"GROSS AUDACITY.I've drunk a lot in Germany but I've never come across that custom of claiming a free beer. I'll have to try it out myself, should I come across someone with the lid of their stein up. Or maybe not. Seems like a good way to get yourself thumped, as Haeuser did.
FRACAS IN GERMAN CAFE.
ENGLISHMAN'S HEAVY FINE
A smart fine was inflicted on a British subject to-day by the local court at Rathenow, near Berlin, for the gross audacity of beating a German in his own Fatherland.
On August 8th an English gentleman was motoring through Brandenburg with party including his secretary. They stopped in Rathenow and, his secretary and chauffeur sat at the table and ordered beer. A master builder, Karl Haeuser by name, was the same room. He was apparently drunk and thought fit to annoy the foreigners, first by making faces and then by making audible remarks such as "English swine."
He finally came to the table and tried engage the strangers in conversation, which the latter declined. At this stage Haeuser, noticing that the lid of the secretary's earthenware beer mug was not down, placed his own mug top of it and claimed a drink in accordance with the well-known German drinking custom.
The secretary, losing his patience, sprang and threw the beer over Haeuser and struck him a blow over the head with his mug, making four-inch wound.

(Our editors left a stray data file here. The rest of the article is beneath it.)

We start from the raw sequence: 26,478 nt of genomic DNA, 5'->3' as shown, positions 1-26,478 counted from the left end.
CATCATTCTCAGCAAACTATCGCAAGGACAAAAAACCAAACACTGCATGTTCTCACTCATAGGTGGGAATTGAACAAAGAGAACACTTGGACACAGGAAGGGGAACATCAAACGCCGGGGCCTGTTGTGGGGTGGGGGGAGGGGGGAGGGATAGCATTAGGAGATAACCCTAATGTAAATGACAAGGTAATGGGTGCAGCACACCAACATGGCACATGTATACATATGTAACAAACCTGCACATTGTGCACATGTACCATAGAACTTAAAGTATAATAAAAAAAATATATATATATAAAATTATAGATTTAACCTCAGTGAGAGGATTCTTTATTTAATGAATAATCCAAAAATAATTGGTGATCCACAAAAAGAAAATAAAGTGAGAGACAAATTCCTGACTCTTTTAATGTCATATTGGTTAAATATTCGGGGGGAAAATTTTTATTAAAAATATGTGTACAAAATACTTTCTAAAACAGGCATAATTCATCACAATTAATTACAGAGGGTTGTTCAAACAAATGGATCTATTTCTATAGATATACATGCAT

The British visitors, who offered Haeuser compensation, which he refused, were allowed to leave Germany on bail. They were examined by commission and did not appear to-day.
The prosecutor asked for a fine of £2 10s. against for insulting the British party, and fines amounting altogether to £6 against the English secretary.
The court, consisting of a judge and two lay assessors, sentenced Haeuser to a fine of £2 10s., but in the case of the secretary found the prosecutor over lenient on the ground of the "gross audacity of beating German in his own fatherland" and fined him £2 10s. for insulting Haeuser by pouring beer over him, and £17 10s. for assault.—Reuter.
It was stated by the Berlin "Lokolanzeiger" at the time the affray, that the motoring party hailed from Liverpool, with the exception of one, the manager of a London commercial firm."
Manchester Courier and Lancashire General Advertiser - Thursday 29 January 1914, page 7.
I think the seecretary got off lightly. Smacking a stranger over the head and leaving a four-inch wound sounds like a serious assault to me.